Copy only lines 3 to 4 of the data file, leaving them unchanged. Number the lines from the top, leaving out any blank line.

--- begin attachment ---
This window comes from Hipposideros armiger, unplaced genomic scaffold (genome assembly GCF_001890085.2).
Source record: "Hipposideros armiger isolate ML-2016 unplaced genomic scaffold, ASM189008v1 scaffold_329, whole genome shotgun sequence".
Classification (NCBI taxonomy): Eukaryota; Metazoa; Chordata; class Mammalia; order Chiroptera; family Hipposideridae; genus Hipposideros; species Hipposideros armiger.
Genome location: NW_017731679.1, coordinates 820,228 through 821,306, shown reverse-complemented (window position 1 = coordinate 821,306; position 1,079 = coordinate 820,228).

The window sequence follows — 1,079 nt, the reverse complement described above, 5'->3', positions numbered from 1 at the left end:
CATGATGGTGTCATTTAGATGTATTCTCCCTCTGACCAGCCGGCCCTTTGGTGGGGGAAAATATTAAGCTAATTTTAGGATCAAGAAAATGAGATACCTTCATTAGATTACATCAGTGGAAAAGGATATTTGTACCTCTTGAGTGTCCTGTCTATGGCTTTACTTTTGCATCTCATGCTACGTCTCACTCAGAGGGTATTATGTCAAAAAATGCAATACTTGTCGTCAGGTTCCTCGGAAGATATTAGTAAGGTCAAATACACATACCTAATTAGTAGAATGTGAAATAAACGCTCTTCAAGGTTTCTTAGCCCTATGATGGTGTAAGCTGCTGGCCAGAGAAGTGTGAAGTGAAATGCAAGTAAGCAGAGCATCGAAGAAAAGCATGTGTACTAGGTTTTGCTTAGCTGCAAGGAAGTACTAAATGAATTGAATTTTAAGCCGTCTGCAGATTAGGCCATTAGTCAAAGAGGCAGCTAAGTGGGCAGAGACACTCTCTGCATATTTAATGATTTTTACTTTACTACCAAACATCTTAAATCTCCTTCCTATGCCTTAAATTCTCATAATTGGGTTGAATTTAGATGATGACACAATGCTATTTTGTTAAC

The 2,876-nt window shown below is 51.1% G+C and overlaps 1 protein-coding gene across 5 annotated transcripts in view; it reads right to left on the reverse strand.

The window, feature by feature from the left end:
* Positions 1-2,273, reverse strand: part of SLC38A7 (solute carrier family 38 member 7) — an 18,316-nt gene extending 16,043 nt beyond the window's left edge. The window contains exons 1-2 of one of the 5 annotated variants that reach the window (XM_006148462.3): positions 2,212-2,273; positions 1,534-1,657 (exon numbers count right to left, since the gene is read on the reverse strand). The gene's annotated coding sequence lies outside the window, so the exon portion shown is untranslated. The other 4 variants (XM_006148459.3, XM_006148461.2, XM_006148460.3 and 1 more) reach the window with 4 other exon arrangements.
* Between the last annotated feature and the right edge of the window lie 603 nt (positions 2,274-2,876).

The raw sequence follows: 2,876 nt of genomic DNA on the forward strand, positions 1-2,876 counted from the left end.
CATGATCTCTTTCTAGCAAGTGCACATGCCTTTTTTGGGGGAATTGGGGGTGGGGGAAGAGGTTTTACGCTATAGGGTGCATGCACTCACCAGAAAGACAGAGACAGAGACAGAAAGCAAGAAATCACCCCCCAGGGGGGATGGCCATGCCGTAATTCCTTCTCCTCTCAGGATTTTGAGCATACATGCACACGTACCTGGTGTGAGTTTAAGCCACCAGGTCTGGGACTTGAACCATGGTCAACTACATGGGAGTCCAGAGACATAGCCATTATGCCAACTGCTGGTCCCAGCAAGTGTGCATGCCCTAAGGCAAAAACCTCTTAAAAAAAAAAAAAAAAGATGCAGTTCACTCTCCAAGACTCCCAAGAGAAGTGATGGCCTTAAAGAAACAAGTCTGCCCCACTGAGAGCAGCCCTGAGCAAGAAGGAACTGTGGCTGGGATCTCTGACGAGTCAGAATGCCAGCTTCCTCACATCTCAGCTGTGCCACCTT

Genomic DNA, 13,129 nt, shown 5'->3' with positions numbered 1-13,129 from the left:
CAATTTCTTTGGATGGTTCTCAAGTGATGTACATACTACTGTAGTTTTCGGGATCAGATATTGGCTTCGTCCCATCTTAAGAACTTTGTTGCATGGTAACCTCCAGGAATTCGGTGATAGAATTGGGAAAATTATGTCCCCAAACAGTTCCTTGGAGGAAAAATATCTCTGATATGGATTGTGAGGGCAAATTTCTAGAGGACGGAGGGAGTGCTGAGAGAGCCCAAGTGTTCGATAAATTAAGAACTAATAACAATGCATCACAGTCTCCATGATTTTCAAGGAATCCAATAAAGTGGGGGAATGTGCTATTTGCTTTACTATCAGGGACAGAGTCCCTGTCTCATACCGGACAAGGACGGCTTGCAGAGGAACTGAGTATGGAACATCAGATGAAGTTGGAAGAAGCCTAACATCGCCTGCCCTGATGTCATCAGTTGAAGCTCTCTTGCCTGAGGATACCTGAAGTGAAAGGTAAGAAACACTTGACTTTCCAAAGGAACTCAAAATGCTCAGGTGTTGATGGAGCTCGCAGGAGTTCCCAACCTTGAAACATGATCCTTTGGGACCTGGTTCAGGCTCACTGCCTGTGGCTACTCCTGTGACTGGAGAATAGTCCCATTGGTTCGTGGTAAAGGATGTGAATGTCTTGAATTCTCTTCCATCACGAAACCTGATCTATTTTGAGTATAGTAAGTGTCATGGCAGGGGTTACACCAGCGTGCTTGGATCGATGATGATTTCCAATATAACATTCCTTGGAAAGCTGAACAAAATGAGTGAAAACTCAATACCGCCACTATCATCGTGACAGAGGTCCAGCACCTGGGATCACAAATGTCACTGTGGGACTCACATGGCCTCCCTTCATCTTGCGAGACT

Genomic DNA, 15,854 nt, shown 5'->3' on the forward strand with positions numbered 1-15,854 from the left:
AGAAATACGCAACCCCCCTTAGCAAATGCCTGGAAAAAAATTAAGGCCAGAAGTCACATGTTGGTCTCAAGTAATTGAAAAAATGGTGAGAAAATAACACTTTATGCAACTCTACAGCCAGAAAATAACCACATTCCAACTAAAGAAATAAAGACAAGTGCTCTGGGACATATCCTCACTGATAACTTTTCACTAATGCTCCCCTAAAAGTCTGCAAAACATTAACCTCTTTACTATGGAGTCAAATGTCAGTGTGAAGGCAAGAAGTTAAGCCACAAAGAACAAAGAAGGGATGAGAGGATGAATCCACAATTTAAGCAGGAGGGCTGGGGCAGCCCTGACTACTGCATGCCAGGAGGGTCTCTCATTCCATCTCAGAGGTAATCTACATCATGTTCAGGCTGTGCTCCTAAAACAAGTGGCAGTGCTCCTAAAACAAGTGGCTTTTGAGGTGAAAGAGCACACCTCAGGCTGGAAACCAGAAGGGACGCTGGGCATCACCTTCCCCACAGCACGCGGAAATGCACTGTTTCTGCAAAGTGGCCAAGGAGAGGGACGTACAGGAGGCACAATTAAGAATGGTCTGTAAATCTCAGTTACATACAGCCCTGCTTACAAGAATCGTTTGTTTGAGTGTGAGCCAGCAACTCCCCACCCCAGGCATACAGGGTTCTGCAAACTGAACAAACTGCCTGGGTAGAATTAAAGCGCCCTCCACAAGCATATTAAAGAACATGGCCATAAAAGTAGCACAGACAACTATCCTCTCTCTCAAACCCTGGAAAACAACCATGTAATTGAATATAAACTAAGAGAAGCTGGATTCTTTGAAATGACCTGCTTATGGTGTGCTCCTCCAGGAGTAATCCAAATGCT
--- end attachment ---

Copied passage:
Classification (NCBI taxonomy): Eukaryota; Metazoa; Chordata; class Mammalia; order Chiroptera; family Hipposideridae; genus Hipposideros; species Hipposideros armiger.
Genome location: NW_017731679.1, coordinates 820,228 through 821,306, shown reverse-complemented (window position 1 = coordinate 821,306; position 1,079 = coordinate 820,228).